In the book Anne of Green Gables, Anne’s experience on the ridge-pole of Mr. Barry’s house nearly ended in despair and not hope.
Her classmate and rival Josie Pye dared Anne to walk the ridge-pole of the house, and Anne took the dare because she thought her honor was at stake.
Anne told her best friend, “I shall walk that ridge-pole Diana, or perish in the attempt.” Not long after Anne began walking the ridge-pole, she lost her balance and came tumbling down into the bushes that broke her fall.
Needless to say, ridge-poles should not be used as tightropes upon which only experienced acrobats know how to walk and balance themselves.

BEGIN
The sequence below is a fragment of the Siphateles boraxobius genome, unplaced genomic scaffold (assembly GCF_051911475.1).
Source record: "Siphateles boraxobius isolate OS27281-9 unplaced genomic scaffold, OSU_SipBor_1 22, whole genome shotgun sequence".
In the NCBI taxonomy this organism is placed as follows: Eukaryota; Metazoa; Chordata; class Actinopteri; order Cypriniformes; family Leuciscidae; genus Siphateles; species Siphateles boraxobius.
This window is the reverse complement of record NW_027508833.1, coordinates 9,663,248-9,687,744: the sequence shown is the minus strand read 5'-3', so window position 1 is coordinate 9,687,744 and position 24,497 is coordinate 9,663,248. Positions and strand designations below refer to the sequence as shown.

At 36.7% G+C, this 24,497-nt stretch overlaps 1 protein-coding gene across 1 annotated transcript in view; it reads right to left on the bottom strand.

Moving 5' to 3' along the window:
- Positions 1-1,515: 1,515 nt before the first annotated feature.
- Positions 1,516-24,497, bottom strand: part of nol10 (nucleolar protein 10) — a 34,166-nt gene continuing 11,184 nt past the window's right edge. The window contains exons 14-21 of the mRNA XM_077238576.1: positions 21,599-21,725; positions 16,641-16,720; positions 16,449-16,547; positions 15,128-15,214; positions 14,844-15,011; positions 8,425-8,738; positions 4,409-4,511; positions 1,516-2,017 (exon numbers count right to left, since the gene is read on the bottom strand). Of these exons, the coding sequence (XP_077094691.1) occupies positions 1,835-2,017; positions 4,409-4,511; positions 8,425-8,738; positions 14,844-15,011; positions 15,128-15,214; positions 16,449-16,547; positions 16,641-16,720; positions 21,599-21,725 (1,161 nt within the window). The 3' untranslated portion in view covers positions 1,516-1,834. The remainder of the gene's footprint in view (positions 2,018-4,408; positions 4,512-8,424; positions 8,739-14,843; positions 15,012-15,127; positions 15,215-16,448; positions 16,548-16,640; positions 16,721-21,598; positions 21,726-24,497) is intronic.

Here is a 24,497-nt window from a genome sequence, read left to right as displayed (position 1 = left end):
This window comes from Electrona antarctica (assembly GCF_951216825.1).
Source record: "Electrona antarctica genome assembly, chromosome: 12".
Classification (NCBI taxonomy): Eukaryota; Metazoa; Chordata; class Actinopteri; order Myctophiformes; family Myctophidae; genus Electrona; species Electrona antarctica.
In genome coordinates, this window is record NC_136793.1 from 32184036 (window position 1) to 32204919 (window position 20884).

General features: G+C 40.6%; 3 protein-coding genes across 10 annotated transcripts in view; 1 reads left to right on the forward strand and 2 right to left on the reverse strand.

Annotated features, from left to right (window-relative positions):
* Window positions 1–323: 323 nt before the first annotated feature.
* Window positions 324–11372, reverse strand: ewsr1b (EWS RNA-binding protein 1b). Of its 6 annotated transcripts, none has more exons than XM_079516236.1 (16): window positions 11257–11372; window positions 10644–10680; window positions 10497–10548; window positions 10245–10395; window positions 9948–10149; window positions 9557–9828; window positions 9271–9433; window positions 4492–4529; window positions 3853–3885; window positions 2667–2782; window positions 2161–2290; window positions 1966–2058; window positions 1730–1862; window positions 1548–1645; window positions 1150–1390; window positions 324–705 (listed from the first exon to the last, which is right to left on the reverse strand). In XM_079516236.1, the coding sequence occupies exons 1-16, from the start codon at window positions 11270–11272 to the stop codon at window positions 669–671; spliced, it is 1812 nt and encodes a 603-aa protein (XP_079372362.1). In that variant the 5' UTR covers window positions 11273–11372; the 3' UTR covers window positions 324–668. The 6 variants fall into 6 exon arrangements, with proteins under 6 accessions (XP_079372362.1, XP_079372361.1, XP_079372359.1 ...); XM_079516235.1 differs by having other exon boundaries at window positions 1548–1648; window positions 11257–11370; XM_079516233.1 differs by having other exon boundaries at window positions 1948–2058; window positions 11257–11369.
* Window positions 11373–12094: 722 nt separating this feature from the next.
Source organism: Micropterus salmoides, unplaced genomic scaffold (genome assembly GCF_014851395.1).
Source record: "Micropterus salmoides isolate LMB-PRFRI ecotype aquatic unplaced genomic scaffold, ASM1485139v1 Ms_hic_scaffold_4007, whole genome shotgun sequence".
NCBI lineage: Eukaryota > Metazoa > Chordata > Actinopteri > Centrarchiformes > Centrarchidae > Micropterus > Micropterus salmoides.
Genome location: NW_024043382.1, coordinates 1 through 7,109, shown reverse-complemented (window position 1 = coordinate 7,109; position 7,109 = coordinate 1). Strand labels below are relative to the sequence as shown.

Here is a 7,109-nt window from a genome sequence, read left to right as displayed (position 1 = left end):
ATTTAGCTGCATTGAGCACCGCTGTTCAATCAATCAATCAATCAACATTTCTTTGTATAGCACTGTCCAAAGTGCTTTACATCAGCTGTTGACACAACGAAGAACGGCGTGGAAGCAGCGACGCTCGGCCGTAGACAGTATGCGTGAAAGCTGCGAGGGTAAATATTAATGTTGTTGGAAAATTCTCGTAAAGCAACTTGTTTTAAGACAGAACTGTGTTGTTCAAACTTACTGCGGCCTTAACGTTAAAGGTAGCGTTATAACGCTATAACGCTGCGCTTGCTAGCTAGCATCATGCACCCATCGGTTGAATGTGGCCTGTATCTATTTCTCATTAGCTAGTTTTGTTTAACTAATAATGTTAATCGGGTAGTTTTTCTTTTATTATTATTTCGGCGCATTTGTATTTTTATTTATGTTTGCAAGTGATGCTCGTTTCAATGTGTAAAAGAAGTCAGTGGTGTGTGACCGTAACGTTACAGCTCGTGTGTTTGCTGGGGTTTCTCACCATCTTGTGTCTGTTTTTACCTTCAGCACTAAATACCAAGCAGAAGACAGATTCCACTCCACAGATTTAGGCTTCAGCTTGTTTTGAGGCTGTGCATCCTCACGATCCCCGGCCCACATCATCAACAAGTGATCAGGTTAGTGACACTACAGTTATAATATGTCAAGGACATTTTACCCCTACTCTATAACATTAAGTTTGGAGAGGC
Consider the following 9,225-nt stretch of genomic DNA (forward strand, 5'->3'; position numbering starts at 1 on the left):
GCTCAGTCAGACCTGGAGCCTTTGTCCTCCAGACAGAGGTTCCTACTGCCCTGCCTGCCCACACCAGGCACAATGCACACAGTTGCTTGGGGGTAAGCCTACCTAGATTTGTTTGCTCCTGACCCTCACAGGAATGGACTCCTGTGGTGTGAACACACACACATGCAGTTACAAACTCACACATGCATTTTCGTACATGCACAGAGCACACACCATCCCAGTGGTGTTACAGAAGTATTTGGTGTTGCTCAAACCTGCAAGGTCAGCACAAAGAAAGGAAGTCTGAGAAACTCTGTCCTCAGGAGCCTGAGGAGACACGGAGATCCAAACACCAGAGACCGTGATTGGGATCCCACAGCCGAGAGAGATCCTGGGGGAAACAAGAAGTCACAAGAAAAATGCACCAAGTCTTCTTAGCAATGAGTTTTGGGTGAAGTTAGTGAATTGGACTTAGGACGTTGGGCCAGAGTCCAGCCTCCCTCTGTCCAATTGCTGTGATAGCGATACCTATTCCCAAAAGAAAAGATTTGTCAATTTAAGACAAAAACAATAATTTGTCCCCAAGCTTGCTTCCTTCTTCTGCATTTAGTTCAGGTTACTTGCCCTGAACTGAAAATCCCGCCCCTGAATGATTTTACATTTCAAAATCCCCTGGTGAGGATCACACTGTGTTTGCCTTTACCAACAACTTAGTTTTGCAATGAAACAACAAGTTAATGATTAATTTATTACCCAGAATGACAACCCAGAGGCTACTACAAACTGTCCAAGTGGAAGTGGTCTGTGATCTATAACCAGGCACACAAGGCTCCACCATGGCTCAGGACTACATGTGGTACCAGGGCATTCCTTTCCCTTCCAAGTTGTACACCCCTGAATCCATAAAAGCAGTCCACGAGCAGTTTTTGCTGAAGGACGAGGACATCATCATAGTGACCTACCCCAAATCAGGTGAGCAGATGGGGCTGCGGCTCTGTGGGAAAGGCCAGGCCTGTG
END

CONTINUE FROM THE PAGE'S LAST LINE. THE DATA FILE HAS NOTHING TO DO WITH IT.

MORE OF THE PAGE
They are, however, a good indicator of a house’s condition. If the ridge-pole of a house is out of line and sagging in the middle, the house is out of balance. And when a house is out of balance, the doors will not close.
The sagging house condition is remedied when the center sill, which supports the ridge-pole, is raised by placing solid rock between the beam and the foundation. Then, as the center sill is lifted up, the house falls into place, the ridge-pole no longer sags, and doors open.
When life sneaks up on people and knocks them off-balance, they often look like houses with sagging ridge-poles. Like the sagging houses, however, their sagging, out-of-balance condition can be remedied.
When people’s spirits are lifted up and held in place by a solid mental, physical, and spiritual foundation, their lives can become balanced, things can fall into place, and doors can open.
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